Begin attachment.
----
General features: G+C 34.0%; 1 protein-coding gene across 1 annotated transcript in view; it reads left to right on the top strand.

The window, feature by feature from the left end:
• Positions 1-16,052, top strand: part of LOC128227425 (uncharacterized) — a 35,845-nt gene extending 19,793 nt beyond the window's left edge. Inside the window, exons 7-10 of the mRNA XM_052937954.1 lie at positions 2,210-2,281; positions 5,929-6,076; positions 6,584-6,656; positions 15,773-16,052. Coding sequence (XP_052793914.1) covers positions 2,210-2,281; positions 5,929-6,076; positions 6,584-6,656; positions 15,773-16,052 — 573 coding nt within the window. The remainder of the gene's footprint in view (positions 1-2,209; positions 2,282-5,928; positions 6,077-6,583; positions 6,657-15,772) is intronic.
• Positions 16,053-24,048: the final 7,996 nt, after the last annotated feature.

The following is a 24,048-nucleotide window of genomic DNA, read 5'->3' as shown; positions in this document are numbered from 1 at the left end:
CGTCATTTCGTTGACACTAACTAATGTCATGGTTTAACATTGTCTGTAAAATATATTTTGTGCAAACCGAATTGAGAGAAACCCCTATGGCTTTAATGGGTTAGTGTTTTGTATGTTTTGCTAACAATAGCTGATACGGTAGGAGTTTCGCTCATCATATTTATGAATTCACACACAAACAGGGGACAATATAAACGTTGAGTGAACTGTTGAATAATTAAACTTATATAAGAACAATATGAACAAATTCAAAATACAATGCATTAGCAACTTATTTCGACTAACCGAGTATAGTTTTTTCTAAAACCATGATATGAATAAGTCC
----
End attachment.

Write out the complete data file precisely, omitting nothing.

General features: G+C 34.0%; 1 protein-coding gene across 1 annotated transcript in view; it reads left to right on the top strand.

The window, feature by feature from the left end:
• Positions 1-16,052, top strand: part of LOC128227425 (uncharacterized) — a 35,845-nt gene extending 19,793 nt beyond the window's left edge. Inside the window, exons 7-10 of the mRNA XM_052937954.1 lie at positions 2,210-2,281; positions 5,929-6,076; positions 6,584-6,656; positions 15,773-16,052. Coding sequence (XP_052793914.1) covers positions 2,210-2,281; positions 5,929-6,076; positions 6,584-6,656; positions 15,773-16,052 — 573 coding nt within the window. The remainder of the gene's footprint in view (positions 1-2,209; positions 2,282-5,928; positions 6,077-6,583; positions 6,657-15,772) is intronic.
• Positions 16,053-24,048: the final 7,996 nt, after the last annotated feature.

The following is a 24,048-nucleotide window of genomic DNA, read 5'->3' as shown; positions in this document are numbered from 1 at the left end:
CGTCATTTCGTTGACACTAACTAATGTCATGGTTTAACATTGTCTGTAAAATATATTTTGTGCAAACCGAATTGAGAGAAACCCCTATGGCTTTAATGGGTTAGTGTTTTGTATGTTTTGCTAACAATAGCTGATACGGTAGGAGTTTCGCTCATCATATTTATGAATTCACACACAAACAGGGGACAATATAAACGTTGAGTGAACTGTTGAATAATTAAACTTATATAAGAACAATATGAACAAATTCAAAATACAATGCATTAGCAACTTATTTCGACTAACCGAGTATAGTTTTTTCTAAAACCATGATATGAATAAGTCC